The report included a chapter on the available evidence on the oral health effects of e-cigarettes that focused specifically on periodontal disease. The committee noted that because e-cigarettes are such a recent arrival on the tobacco products market, “there is a lack of rigorously designed studies examining the effects of e-cigarettes on oral health”. All conclusions were based on limited evidence. One study showed that certain markers of periodontal disease were elevated in both male e-cigarette users and cigarette smokers compared to non-smokers. (Note: the report incorrectly states: “The men who smoked cigarettes had a significantly higher plaque index and probing depth than group 2 [e-cigarette users] or group 3 [non-smokers].” AADR has notified the committee of the error.) Another study indicated that switching from combustible cigarettes to exclusive e-cigarette use improved oral health. However, yet another study showed that switching from smoking to e-cigarettes increased gingival inflammation in smokers after two weeks. In vitro studies showed that the nicotine and flavoring in e-cigarette vapors may harm oral tissues and that menthol flavoring can cause DNA damage and inflammation. The committee noted a lack of epidemiological studies on the association between e-cigarette use and periodontal disease.

Notably, the committee did not include any information on oral or oropharyngeal cancer or other oral health effects.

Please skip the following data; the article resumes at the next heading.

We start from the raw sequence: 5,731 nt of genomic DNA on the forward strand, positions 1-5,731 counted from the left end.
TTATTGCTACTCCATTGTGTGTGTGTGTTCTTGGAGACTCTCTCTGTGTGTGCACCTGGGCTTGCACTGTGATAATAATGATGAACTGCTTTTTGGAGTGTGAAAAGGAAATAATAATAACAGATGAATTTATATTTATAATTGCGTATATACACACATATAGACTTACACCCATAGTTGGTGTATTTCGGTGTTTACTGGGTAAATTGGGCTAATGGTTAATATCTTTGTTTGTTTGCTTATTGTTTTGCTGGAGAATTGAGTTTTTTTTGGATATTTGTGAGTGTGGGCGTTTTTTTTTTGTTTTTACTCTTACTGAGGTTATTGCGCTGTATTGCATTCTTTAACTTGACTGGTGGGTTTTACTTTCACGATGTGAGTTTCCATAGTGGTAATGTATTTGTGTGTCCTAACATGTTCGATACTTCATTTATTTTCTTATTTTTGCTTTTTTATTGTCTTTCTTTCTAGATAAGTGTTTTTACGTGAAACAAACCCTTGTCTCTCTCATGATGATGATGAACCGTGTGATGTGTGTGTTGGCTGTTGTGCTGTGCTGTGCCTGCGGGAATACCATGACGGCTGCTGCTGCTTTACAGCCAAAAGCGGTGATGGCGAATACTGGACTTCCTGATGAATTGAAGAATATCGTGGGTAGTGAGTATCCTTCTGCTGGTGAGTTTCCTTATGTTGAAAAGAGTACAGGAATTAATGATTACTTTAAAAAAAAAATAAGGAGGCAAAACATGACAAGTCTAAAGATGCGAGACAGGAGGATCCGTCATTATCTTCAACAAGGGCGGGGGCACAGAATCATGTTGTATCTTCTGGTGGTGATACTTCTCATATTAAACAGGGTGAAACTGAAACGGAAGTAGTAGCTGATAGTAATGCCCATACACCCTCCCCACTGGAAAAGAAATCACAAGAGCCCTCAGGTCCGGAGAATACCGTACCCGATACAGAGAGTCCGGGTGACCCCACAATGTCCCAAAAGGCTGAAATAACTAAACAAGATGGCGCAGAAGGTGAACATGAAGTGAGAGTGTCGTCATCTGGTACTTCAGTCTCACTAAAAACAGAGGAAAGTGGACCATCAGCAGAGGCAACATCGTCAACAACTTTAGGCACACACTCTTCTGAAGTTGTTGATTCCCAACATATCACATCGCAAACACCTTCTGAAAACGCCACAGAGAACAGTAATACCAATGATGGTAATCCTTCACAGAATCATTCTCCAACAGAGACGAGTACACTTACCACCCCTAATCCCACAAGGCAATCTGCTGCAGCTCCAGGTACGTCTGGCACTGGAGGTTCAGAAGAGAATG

On the issue of the efficacy of e-cigarettes as smoking cessation devices, the committee found a moderate level of evidence that more frequent e-cigarette use increased the likelihood that a smoker would be able to successfully quit and that nicotine-containing e-cigarettes were more effective in smoking cessation than non-nicotine e-cigarettes. The conclusions were based on two different types of studies – observational studies versus randomized control trials, respectively – but the level of evidence was rated as moderate for both conclusions. However, due to an insufficient level of evidence, the committee could not say whether e-cigarettes were more or less effective as smoking cessation devices compared to quitting “cold turkey” or using FDA-approved cessation treatments. There was also no evidence for or against the claim that dual use of combustible cigarettes with e-cigarettes is less harmful than exclusive use of combustible cigarettes.

The committee was able to conclusively say that completely switching from combustible cigarettes to e-cigarettes reduced exposure to the harmful chemicals found in combustible cigarettes and that there is a substantial level of evidence that complete switching results in many decreased adverse health effects. However, there was also a substantial level of evidence that e-cigarettes use results in dependence.

Finally, the committee identified a number of research needs to more thoroughly understand the health effects of e-cigarettes, including the need for both short and long-term studies and the need to improve the quality and methods of e-cigarette research.

Additional Resources

National Academies website, “Public Health Consequences of E-Cigarettes” nationalacademies.org/ecighealtheffects

Report release webinar: https://youtu.be/vifAY4YcVbQ

Full report, “Public Health Consequences of E-Cigarettes”

 

All of Us Research Program Seeks Input on Research Priorities